As job losses from COVID-19 were already mounting in the United States in mid-March, Marsh & McLennan president and CEO Dan Glaser became one of the first executives to pledge to his workers that there would be no layoffs at his company.
“I want to say to all of you that while we are in the thick of this global pandemic, your job is secure,” he said in a video message to the company’s 76,000 global employees, including workers in its insurance and risk management, human resources, management consulting and reinsurance brokerage businesses. “There will be no counting of sick days or vacation days until things return to normal.”
Laurie Ledford, senior vice president and chief human resources officer, said since Marsh & McLennan is a global business, they were in-tune to the effects COVID-19 was having on employees in Asia and Europe, which led to the “no layoffs” decision before most employers in the U.S.
“It became clear that we needed to work quickly to offer our colleagues the best possible assurances and support,” Ledford said. “We are a brains business and knew that if our colleagues felt supported, they would be better positioned to do the best they could for our customers and clients during this trying time.”
In addition to a promise of job security, no counting of sick days or vacation days and flexibility in how and when people work, Marsh & McLennan also established a $5 million fund that offers grants to employees facing financial hardship and reminded people of the “formidable resources and financial strength” of the company.
“We have set up support funds for our colleagues impacted by natural disasters in certain regions before,” Ledford said. “When this situation unfolded, it just made sense to do this again, but on a bigger, global scale.”
Since Glaser’s pledge to his employees on March 19, many other companies have made similar “no layoff” pledges in an effort to #KeepTheWorldatWork. Ledford, borrowing a phrase from Mercer leadership, a Marsh & McLennan business, said that businesses should balance empathy with economics and “at a time when the world is hurting, we need more of this.”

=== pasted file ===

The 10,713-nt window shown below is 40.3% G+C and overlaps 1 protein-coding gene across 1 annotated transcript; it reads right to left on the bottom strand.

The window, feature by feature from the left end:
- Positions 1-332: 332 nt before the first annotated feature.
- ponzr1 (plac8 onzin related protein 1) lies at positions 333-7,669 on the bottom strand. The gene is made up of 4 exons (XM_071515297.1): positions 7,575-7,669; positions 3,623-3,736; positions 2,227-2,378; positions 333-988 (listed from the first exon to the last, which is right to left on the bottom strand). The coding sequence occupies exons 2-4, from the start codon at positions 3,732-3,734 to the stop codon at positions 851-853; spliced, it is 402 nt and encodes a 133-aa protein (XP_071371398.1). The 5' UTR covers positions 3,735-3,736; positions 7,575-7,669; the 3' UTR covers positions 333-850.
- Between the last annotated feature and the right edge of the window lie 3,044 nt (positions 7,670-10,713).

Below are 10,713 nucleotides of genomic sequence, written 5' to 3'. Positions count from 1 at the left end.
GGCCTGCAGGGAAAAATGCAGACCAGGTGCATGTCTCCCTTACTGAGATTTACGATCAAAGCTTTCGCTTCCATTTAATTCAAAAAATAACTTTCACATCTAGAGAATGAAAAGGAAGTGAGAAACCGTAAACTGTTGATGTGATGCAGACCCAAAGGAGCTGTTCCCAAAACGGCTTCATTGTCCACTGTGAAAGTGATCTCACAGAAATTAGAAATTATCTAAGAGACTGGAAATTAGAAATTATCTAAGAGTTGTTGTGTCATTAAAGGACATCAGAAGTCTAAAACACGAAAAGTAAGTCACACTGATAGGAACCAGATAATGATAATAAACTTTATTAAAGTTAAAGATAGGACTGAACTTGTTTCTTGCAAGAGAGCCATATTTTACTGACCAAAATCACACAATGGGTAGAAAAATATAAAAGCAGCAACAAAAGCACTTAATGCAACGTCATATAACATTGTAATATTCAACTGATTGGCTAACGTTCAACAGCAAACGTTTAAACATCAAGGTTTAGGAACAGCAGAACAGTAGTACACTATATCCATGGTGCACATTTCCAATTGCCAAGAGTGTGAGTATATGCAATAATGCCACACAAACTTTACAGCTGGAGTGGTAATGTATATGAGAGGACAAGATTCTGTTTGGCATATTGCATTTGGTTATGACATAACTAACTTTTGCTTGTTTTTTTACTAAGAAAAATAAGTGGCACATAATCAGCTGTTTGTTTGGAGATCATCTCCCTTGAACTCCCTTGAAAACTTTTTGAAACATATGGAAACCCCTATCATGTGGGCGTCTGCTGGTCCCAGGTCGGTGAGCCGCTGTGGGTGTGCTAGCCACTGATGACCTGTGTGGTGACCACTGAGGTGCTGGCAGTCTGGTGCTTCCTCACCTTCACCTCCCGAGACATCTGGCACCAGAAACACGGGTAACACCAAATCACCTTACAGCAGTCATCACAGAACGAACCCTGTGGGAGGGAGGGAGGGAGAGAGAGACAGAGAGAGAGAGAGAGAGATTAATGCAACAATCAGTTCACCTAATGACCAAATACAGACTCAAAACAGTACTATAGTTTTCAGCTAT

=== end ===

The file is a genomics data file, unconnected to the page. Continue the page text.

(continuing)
While some of these companies are well situated to absorb the financial blow being dealt by COVID-19, it still signals a significant shift in corporate mentality.
“We’ve never seen this in any previous recession,” said Ravin Jesuthasan, managing director and global practice leader at Willis Towers Watson. “This idea of putting the workforce at the top of the list and being an explicit consideration alongside shareholders, which to me, has been really heartening to see.”
Richard Branson Offers Private Island as Collateral to Save Jobs
Billionaire founder of the Virgin Group, Richard Branson, said he would offer his Necker Island estate in the Caribbean while seeking a commercial loan from the United Kingdom government. Branson’s airlines, Virgin Atlantic and Virgin Australia, like many airline companies, are drowning amid the massive decline in travel because of COVID-19 restrictions.
Charter Communications Promises No Layoffs for 60 Days
Charter Communications, which operates Spectrum cable and internet, promised earlier this week that it will not lay off or furlough any workers for at least the next 60 days. The company said it is planning wage increases for all hourly workers from $15 to $20 over the next two years, with immediate increases of $1.50 an hour for frontline field and customer operations employees.
Nvidia Promises No Layoffs, Offering Raises
Jensen Huang, CEO of tech company Nvidia, announced that the company won’t be laying off any of its employees or asking them to accept pay cuts as a result of the coronavirus epidemic. In fact, the company is giving raises to all of its employees to provide additional financial security during the crisis.
See the full list of organizations WorldatWork has identified as a part of our #KeepTheWorldatWork campaign. If you know of a company we missed, email us and we'll add them to the list.
About the Author
Brett Christie is the managing editor of Workspan Daily.